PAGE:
Homily for Divine Mercy Sunday, 3rd April 2016

God, we know, is almighty, omnipotent, all-powerful.  We have plenty of evidence for this truth in his creation, things great – like the universe, which new telescopes and technical devices reveal to be almost infinitely large, we have not reached its limits, there’s more to come – and things small, unimaginably small, so that we can only know of them through instruments like the Large Hadron Collider, underground beneath the Alps.  All these things he not merely made, but governs and conserves – almighty indeed.

But these are only physical instances of omnipotence.  More impressive, surely, is God’s ability to reconcile the apparently irreconcilable, his Divine will, which somehow always prevails, while at the same time leaving our freedom of will unimpaired.  We see it in his making it possible for the Evangelists to be truly authors, writing with complete freedom, while writing only what God inspired, “with the ease proper to Divine omnipotence”.  Square circles are for dummies.

But there is a still greater display of God’s omnipotence, which the liturgy tells us is most clearly seen in God’s sparing us, showing us his mercy.  That is when he demonstrates, and we experience, his almighty power, there is our clearest evidence of his omnipotence, that he is rich in mercy, as St. Paul tells us in Ephesians, a truth which St. John Paul II took as the title of one of his encyclicals, “Dives in Misericordia”.

The Book of Wisdom says, “You spare all, because they are yours, the souls you love.”  He did not spare his own Son, but he does spare us.  Mercy is God’s distinguishing characteristic: one of the Collects for the Dead reminds us that it is proper to God ALWAYS to have mercy and to spare.  The Liturgy does not tire of reminding us of this, there are 217 mentions of God’s mercy in the Missal alone.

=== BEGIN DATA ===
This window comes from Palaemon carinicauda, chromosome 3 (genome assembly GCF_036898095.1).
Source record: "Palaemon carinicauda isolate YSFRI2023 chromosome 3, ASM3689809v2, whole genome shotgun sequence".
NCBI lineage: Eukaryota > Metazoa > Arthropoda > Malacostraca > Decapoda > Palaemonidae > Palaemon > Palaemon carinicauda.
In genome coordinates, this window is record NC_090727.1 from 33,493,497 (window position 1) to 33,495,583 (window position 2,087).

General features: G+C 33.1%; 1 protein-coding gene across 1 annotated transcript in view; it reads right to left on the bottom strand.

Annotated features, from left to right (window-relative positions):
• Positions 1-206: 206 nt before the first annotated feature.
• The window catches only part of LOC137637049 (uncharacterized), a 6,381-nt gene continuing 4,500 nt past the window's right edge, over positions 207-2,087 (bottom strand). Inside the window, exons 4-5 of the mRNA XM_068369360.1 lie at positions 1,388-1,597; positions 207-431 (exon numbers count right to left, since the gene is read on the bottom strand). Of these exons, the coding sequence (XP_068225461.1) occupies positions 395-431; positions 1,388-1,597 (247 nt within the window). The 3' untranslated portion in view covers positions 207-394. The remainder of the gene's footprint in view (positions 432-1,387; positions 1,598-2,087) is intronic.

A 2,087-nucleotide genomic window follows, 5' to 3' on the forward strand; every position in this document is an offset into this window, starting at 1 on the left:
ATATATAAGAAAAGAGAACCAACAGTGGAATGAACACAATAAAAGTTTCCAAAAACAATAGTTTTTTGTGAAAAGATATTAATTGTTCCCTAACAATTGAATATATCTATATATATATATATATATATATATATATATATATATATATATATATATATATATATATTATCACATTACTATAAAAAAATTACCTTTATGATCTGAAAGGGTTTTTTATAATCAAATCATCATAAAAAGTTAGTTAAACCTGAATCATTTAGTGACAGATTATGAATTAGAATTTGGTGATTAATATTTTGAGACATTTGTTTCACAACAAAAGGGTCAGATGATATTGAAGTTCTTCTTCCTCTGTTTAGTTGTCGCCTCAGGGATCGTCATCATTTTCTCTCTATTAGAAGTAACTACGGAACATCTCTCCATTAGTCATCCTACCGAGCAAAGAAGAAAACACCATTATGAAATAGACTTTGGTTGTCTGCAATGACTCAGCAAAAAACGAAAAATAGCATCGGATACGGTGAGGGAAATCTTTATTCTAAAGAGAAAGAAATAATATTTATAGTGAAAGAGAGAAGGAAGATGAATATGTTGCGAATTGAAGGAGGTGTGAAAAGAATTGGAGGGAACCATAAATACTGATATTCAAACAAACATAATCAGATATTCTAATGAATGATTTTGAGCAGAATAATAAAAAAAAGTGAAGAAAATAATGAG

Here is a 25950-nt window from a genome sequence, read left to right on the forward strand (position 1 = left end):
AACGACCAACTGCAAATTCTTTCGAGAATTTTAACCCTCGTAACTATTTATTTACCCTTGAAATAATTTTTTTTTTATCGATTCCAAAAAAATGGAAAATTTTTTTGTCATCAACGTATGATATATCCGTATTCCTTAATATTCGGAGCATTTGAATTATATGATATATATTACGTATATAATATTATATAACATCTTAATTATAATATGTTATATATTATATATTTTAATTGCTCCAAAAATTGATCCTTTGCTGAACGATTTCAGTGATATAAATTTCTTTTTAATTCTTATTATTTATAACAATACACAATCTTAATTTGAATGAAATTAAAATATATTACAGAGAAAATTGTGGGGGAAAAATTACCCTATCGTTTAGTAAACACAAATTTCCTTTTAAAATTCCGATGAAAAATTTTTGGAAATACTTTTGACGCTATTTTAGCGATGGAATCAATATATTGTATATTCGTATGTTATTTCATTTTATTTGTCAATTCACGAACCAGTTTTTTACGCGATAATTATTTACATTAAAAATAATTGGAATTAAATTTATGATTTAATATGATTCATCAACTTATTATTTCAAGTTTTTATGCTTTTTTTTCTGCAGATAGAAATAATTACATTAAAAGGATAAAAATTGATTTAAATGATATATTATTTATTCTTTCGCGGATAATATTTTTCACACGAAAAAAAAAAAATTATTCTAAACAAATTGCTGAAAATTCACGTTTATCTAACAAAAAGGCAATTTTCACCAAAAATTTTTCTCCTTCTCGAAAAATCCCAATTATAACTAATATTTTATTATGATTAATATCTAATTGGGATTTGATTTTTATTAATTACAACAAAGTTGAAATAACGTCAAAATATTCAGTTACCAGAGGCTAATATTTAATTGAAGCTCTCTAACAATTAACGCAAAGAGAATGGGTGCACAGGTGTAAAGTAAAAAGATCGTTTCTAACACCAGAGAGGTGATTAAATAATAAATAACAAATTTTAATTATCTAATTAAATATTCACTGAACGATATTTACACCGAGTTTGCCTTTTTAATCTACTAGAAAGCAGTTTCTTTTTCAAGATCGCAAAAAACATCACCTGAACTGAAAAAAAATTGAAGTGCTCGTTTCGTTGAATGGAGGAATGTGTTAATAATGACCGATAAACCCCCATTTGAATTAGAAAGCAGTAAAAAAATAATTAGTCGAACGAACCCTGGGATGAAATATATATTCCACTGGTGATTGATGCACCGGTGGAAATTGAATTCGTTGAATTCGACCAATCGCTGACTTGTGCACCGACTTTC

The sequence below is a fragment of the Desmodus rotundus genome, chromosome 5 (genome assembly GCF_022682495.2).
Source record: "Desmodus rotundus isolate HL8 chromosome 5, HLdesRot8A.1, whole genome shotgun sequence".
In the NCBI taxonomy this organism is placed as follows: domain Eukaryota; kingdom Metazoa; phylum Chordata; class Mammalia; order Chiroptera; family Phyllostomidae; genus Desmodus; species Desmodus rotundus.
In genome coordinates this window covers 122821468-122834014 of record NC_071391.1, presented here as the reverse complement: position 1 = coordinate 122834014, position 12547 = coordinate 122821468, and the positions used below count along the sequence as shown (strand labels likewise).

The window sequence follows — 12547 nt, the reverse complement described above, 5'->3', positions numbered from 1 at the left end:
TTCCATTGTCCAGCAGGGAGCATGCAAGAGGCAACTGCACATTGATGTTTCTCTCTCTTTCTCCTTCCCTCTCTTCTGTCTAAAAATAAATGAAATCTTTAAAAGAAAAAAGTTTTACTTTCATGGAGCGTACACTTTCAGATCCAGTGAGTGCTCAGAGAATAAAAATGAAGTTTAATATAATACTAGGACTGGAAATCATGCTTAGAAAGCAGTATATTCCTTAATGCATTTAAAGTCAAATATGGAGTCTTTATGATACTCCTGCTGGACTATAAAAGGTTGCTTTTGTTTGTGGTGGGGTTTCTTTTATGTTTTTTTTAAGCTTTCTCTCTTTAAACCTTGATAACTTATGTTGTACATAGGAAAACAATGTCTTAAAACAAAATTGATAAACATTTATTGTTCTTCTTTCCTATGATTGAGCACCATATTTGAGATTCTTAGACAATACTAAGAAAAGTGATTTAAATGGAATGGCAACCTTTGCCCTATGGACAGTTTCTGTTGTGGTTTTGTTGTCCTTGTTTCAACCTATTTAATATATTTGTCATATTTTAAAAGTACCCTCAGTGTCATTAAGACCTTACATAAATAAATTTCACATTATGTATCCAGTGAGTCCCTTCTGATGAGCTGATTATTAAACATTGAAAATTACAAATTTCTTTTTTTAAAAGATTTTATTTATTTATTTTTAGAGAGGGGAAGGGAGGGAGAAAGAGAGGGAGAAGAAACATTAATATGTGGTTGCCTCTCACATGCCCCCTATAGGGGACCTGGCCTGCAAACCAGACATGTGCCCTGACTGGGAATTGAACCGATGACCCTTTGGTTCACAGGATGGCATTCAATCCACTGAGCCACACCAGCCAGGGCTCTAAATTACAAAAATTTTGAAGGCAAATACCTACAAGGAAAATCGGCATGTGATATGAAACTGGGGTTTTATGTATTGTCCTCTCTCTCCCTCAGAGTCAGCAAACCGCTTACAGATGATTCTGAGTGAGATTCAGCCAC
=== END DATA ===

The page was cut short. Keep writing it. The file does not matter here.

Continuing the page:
Our Lord asks us to TRUST in his mercy and patience, qualities which he gets from his Father – I always do what the Father does.  God’s mercy is real Good News for us, because we all need mercy, we are all sinners, we need to trust God.  I remember a Mass of final profession I attended, where a bishop preached from the words of a hymn, Trust and Obey, as a guide to life, as what God asks of us.  And then we had 4 bishops, dozens of priests and religious and the entire congregation - mitres, chasubles, habits, bright festal clothes - dancing and singing the hymn – and no wonder, the message of mercy is wonderful, and gives us joy.

It’s too good to be true, some say, but no, God’s plan for us has always been, it goes back to the very beginning, he predestined us for adoption, for the praise of his glorious grace, to be the praise of his glory.

“For his great love, his mercy, is without end, is limitless”, says the psalm (used today as a Responsorial); verse after verse repeats the refrain, because we, like the Apostles, are so slow to believe, we need to have the truth dinned into us.  “Peace be with you”, Jesus wished his Apostles, and that is his gift to us, too:  we can rely on his mercy, there is nothing to worry about, we can be at peace, we can make our own the prayer Jesus gave to St. Faustina, “Jesus, I trust in you.”  To whom else could we go? He has the message of eternal life.  

There in the squint over there is a copy (painted by Fr. Stephen at Prinknash) of the image he asked St. Faustina to have painted and promulgated, together with the devotion and the prayer, with red rays signifying his Blood and the white ones signifying the water of baptism, great mysteries, - and that is why our Collect today asks an increase of grace, so that we may understand with what washing we are cleansed, with what blood we are redeemed, with what Spirit reborn.

St. Benedict tells us never to despair of the mercy of God, and St. Aelred, who followed St. Benedict’s Rule, said he would spend eternity singing the psalm, “I will sing of his mercies forever”, and so will we, with the wisdom and gratitude of hindsight.  But now let us show mercy to each other, forgive each other our debts, as the Master forgave the servant in the Parable, confident in the Father of Mercies, praying, with the Mother of Mercy, “Jesus, I trust in you.”